Dubai has been known as a popular place for those who like to travel and for people who are seeking greener pastures. The emirate decided to diversify its economy and invest more in tourism infrastructure. That and a favorable tax-free economy made it into one of the fastest growing metropolitan areas in the world. Dubai also plays a significant role in enhancing its post-oil economy.
Dubai is preparing itself as an innovation hub to be able to attract start-ups and entrepreneurs from all over the world. The Gulf country has invested billions of dollars to turn this goal into a reality. This is supported by the government and semi-government institutions apart from the incubators and accelerators that start to sprout in the region. Examples of these companies are AstroLabs, Turn8, and ImpactHub. You may also include the following: Careem, a ride-hail start-up, Bridg, a mobile to mobile payment platform which leverages Bluetooth, souq.com which is the first unicorn in Dubai.
In 2016, the Dubai-based technology entrepreneurs launched 16,000 businesses. It went up to 9 percent from the previous year, as reported by the Dubai Chamber of Commerce. Dubai is home to 2 billion people who live within a four-hour flight radius. It also enjoys the highest use of mobile phones in the world. All these make Dubai the chosen destination for tech start-ups that are seeking access to many emerging markets.
The region is starting to change its reputation since traditionally it is not known for technological innovation. This is the statement of Dany El-Eid, the CEO and founder of Pixelbug. Pixelbug specializes in creating advanced augmented reality applications for huge companies like Proctor and Gamble and Sony.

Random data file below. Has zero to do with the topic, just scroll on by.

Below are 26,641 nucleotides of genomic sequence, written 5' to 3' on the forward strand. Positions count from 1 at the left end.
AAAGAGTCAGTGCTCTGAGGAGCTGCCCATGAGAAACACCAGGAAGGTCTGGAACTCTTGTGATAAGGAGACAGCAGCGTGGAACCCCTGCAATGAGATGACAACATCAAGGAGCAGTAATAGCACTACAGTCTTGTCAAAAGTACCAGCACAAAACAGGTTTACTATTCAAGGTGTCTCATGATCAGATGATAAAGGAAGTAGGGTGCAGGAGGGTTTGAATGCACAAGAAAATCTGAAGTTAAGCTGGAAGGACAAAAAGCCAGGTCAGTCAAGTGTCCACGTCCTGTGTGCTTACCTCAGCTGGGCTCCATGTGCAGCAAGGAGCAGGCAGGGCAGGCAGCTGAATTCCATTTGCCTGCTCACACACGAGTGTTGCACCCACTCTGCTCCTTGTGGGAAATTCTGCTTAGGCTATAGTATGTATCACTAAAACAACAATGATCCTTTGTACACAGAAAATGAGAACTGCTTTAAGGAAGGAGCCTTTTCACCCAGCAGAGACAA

According to El-Eid when Pixelbug was founded in 2012, there was a small community of technocrats and a small community of entrepreneurs. You wouldn’t find any investments in VC. If you wanted to become an entrepreneur of any start-up company, you need a huge amount of capital and it means you must come from a well-off family.
There was no avenue for you to launch any start-up and the career paths were always traditional which means to become a doctor, lawyer, or engineer. The Middle East however always showed the potential for start-ups. The ex-founders of successful start-ups in the region such as Fadi Ghandour and Kamal Hassan have started an entrepreneurial environment which made way for technology-enabled companies. There are also those who have been successful in places such as the Silicon Valley and they bring this expertise back home. The Dubai government also had several initiatives such as the Dubai Future Accelerators.
El-Eid’s break came when he became a finalist in a regional program. This gave him the chance to start off his AR business. He said that in the UAE, the process of setting up a start-up is hugely streamlined. This means that the bulk of the administrative tasks can be done online. One tip that El-Eid suggests is to apply first to the Dubai Future Accelerators program. Another tip is to set up a start-up in a Dubai free zone.
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